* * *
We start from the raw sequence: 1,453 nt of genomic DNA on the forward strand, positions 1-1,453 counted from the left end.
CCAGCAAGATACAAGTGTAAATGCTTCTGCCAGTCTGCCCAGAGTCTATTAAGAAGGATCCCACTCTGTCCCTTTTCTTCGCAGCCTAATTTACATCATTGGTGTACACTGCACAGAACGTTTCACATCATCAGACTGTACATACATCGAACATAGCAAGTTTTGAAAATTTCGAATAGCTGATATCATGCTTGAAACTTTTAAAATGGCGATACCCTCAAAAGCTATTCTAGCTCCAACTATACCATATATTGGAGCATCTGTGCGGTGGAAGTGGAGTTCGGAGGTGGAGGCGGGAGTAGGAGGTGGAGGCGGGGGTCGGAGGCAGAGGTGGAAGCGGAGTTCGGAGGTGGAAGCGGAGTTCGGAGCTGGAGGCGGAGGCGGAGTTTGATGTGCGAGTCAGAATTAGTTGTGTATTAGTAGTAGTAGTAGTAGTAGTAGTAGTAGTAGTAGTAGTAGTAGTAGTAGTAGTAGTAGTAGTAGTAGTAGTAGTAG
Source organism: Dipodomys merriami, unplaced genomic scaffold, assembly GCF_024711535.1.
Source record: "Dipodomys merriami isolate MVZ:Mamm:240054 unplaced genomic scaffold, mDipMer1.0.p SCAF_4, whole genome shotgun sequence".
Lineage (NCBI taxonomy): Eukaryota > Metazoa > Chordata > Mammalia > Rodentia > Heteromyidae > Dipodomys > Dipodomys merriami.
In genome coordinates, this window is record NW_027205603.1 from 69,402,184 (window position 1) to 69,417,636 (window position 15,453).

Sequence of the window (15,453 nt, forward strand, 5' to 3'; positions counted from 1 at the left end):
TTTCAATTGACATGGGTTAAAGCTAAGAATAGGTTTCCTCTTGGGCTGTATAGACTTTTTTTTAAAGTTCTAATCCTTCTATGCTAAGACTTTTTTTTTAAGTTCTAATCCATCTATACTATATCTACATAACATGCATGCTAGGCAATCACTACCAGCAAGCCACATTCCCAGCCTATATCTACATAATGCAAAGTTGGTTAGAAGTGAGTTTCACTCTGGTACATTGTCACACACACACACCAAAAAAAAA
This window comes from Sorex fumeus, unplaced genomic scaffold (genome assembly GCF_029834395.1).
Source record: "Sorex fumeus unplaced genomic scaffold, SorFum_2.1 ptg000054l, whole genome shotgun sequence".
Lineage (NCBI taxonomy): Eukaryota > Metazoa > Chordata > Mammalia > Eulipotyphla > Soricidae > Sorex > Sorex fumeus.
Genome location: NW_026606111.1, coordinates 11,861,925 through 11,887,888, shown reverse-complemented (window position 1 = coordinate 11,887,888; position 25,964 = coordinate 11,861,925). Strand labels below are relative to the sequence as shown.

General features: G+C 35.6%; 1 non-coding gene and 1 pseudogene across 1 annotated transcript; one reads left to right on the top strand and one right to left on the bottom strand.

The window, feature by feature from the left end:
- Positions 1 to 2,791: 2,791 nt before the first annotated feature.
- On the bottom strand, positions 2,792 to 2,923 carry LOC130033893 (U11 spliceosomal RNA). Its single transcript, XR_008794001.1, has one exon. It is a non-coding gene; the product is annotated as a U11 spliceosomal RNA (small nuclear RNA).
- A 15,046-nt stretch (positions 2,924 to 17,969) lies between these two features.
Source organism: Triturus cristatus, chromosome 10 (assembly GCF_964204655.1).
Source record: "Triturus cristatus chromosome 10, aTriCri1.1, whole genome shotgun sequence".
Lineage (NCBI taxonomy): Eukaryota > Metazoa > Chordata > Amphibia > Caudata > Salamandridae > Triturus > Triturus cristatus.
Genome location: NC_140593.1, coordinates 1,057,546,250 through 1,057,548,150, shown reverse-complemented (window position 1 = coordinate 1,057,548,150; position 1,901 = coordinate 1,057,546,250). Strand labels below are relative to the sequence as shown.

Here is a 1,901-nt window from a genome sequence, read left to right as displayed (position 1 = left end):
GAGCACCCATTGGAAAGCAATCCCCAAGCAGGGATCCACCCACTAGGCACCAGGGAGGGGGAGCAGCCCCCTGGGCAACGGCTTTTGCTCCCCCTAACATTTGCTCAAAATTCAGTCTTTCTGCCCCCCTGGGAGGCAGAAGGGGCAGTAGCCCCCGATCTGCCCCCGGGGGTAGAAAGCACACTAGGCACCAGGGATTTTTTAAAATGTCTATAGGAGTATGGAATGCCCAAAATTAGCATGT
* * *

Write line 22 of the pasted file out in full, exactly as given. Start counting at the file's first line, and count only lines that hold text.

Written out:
Here is a 1,901-nt window from a genome sequence, read left to right as displayed (position 1 = left end):